Technology: Police across Europe raid illegal streaming service platforms - PressFrom - US

TechnologyPolice across Europe raid illegal streaming service platforms

13:45  18 september  2019
13:45  18 september  2019 Source:

San Francisco PD omitted that raid target was a journalist

San Francisco PD omitted that raid target was a journalist SAN FRANCISCO (AP) — Investigators seeking a court order to search a man's cellphone records to find out who leaked a report on the death of a San Francisco public defender failed to clearly tell a judge the target was a freelance journalist, documents unsealed Tuesday revealed. The journalist, Bryan Carmody, had his home and office raided in May by police investigating the leak. News media groups have criticized it as a violation of California's shield law, which protects journalists from being forced to reveal confidential sources and from search warrants.

Police carried out 14 simultaneous raids , eight of them in Spain (in Malaga, Madrid and Alicante) Following the complaint, police in Spain made efforts to verify the illegal activity, which included the The investigation revealed various social network accounts through which the service attracted more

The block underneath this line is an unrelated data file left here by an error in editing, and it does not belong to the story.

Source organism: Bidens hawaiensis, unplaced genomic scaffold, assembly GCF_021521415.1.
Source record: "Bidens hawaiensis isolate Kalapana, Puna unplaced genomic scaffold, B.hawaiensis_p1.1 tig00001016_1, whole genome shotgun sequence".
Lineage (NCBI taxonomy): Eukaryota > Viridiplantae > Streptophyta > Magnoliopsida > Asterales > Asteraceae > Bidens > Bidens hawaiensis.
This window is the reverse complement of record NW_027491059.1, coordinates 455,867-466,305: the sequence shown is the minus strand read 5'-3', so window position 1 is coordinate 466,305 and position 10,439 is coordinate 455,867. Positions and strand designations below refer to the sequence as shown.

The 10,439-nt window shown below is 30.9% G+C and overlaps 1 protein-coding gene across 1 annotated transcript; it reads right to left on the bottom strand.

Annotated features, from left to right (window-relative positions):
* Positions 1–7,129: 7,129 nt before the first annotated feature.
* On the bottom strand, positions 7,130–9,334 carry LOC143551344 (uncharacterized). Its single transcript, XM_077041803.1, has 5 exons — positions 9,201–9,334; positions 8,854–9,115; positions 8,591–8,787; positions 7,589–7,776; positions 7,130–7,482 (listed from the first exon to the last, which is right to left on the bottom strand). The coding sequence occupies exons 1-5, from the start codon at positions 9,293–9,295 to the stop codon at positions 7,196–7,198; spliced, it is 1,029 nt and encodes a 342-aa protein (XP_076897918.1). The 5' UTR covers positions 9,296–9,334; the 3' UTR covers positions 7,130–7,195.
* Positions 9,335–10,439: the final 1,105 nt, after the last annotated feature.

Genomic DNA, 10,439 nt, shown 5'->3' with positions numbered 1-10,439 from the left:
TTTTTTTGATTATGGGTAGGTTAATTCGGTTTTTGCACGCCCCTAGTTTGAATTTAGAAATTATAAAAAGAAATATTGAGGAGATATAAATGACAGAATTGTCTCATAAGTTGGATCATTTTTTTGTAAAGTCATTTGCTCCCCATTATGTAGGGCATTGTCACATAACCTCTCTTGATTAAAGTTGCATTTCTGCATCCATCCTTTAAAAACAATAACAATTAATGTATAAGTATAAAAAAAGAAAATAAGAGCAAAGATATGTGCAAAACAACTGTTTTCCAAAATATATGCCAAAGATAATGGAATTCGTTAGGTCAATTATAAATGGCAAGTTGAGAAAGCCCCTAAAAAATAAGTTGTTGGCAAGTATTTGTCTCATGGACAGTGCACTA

Recherche, Assistance, Intervention, Dissuasion ("Research, Assistance, Intervention, Deterrence"), commonly abbreviated RAID (/reɪd/; French: [ʁɛd] (listen)), is an elite tactical unit of the French National Police .

MILAN (Reuters) - Police forces across Europe are carrying out raids against illegal video streaming service platforms, the Italian postal police said in a statement on Wednesday.

Coordinated by European Union agencies Europol and Eurojust, the raids are taking place in France, Germany, Italy, Netherlands, Greece and Bulgaria, in a joint effort to curb an illegal market that threatens media groups' subscription businesses such as pay-TV and video-on-demand.

The Italian postal police said it had located hubs across Europe that had pirated and illegally distributed pay-TV content through web-streaming platforms.

In a separate statement, the Italian tax police said it had shut down an illegal platform, dubbed Xtream Codes, which had more than 700,000 users.

(Reporting by Elvira Pollina in Milan and Domenico Lusi in Rome; editing by Jason Neely)

Read More

EU can order Facebook to remove illegal content worldwide, court rules .
Facebook may need to take down content that's illegal in EU countries even if it's posted by users from elsewhere.The Court of Justice of the European Union said that Facebook may need to comply with takedown requests globally. "EU law does not preclude a host provider such as Facebook from being ordered to remove identical and, in certain circumstances, equivalent comments previously declared to be illegal," the court said Thursday in a press release.

—   Share news in the SOC. Networks

Topical videos:

usr: 237
This is interesting!